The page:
They’re everything. It’s a toss-up whose winning the fight.

Never-ending battle with ants

Last Sunday afternoon, I spent an hour sitting on the edge of my deck watching some ants. Until recently, I had an anthropocentric view of the world; one in which man was at the center of the universe. Now, I am not so sure. Perhaps ants are closer to the centre. Ants have a truly anthropic view of the world that goes beyond mere human view because they were here before us.

Last Sunday afternoon, I spent an hour sitting on the edge of my deck watching some ants.

Until recently, I had an anthropocentric view of the world; one in which man was at the center of the universe. Now, I am not so sure. Perhaps ants are closer to the centre. Ants have a truly anthropic view of the world that goes beyond mere human view because they were here before us.

They have a complex social structure, and their teamwork efforts have been noted for years. Any day some management guru will publish a book applying the lessons of the ant world to corporate structure in the interests of increased efficiency and productivity. It will probably involve the concept of worker ants and queen ants.

You can figure out the rest.

Ants have a much longer history than mankind. Their origin dates back to antediluvian times. They have been found preserved in amber from the pitch of trees that lived tens of millions of years ago. Compared to our few thousand years of civilization, the ants have had a long time to figure out how to survive cosmic forces more ominous than man.

It’s hard to watch ants, especially when there are so many of them, all going in different directions. Tugging and pulling things through the grass, coming to the aid of their fellow workers with heavy loads, and scurrying off in all the directions that six legs allows them to do.

Lately, many of them are finding their way into the house. I was beginning to feel antagonized. I believe these complex little creatures have designs on converting the whole house into some kind of ant ante-room.

A kind of convenient rainy day shelter when the ant-hill is sodden with moisture.

For the longest time, I have been on the defensive, trying all kinds of anti-ant strategies. But those times should be considered my ante-bellum period. I have given up trying to trap them in dainty little ant-traps. They are wise to the trap, and only peek their heads in the hole, spot some trapped ancestor, and back out to continue on their way.

I had the same luck with the poison bait that they were supposed to carry back to the nest. Word gets around in the ant patch, and I think they developed some antidote, that allows them to lick the bait without adverse effects. In fact, they seem to seek the bait in anticipation. Perhaps future scientists will discover that ants can create some valuable antibiotics for us. Maybe even antihistamines.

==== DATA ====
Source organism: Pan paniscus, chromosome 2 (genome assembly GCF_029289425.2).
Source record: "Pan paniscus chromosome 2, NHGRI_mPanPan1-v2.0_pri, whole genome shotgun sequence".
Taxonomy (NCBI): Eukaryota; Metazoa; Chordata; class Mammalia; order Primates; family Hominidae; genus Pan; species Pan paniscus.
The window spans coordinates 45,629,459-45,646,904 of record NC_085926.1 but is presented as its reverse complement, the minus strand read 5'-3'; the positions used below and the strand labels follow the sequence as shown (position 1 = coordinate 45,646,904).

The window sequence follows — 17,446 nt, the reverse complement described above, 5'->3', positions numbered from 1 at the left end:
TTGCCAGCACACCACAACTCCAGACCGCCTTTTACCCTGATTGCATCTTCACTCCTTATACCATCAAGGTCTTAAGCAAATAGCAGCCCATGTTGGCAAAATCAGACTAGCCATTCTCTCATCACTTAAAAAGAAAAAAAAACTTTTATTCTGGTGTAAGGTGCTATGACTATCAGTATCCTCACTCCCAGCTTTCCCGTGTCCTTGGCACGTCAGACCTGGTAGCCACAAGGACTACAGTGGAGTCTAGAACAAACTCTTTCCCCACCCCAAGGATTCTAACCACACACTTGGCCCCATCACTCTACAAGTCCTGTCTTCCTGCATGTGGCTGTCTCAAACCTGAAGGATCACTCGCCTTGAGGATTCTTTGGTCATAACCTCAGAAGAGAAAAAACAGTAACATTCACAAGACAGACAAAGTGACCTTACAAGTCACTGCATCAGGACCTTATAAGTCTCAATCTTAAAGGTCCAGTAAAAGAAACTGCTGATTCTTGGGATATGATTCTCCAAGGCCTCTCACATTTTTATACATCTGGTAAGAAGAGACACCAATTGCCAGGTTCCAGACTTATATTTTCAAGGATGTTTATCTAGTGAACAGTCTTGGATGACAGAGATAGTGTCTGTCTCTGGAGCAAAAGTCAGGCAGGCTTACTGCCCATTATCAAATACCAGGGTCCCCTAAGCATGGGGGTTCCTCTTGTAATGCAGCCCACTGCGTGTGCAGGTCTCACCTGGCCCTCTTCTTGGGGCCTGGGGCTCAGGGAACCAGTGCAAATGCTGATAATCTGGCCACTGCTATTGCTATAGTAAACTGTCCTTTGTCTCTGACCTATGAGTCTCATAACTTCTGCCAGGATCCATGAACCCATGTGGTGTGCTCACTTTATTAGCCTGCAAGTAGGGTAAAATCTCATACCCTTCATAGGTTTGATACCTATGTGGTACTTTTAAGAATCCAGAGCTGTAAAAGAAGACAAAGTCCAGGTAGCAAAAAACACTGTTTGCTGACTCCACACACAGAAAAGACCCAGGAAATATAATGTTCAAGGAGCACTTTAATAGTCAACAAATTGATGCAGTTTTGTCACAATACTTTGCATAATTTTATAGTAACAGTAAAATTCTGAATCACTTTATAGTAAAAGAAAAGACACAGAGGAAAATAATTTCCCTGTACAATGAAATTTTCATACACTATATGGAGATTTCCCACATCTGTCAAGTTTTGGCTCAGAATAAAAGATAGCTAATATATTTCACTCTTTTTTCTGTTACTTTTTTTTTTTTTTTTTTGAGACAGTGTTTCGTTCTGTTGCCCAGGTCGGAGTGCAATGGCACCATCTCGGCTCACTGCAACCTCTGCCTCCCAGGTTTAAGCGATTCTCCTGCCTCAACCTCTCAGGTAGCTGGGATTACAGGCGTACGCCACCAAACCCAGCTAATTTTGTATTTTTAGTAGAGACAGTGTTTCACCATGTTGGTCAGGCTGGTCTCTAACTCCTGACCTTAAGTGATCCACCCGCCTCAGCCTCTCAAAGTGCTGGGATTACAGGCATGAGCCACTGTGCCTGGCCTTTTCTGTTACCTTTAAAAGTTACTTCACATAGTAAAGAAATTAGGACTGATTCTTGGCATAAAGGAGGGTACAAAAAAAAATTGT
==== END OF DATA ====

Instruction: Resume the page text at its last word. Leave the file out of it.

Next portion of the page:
Anyway, I was watching them in anticipation. The best defense is an offense. I was determined to find out where they lived. They already knew where I lived and, what’s more, told all their friends. I am not anti-human, but have been backed into a corner of anti-ant righteousness.

Watching them, I thought I might be able to discern some pattern of movement that would lead me to the anthill, to their leader, to their Queen. I would then rain on her castle a few liters of diesel fuel to inhibit their expansionary territorial thrusts. Leaving a few for the passerine birds, especially sparrows and songbirds, who sometimes deliberately put a few under their feathers to help rid themselves of other parasites.

Can you imagine such a high flying ant peeking out between the feathers to get his first aerial view of the world? Would he exclaim that his species look like, well, . . . like ants? The birds had learned to live in harmony with the ants, but I had not. The last thing I wanted was an ant in my armpit.

I soon discovered the ant freeway. Single lane, but with traffic in both directions. The ants were obviously using this single antway in both directions without any visible gridlock. I wondered, if the Trans Canada Highway were single lane, how effective we could move traffic. The antway was rutted and grooved where it meandered through the grass. How many millions of ant-steps must it take to make a visible rut through the grass? I followed the rutted antway to the Mother Lode of my intentions, or at least the Mother Ant. The one who gave the orders.

In an anti-pathetic frame of mind, I used the toe of my boot to scrape a tad of dirt off the top of the anthill. Within seconds, hundreds of worker ants had been mobilized to reconstruct the nest. The queen must be very decisive and powerful to issue orders that get instant response.

Such allegiance will not go un-noted by management guru’s. All for one, one for all.

I stooped down to study them more closely. The defiant little creatures were standing on their back legs like miniature grizzly bears, pawing the air with their antennae and forearms. Such spirit and bravado is hard to ignore. Would it be diesel fuel and death, or some more noble solution?

Instead of the diesel fuel, I set out decoys of sugar, hoping that would appease them, for now.

An anti-climatic solution for me, but one that I hoped would check the growth of this colony of ants and their ant-antics.

Paul Hemingson is a freelance writer who lives near Spruce View. His column appears every other week in LIFE. Contact him at paulhemi@telusplanet.net or www.paulhemingson.ca

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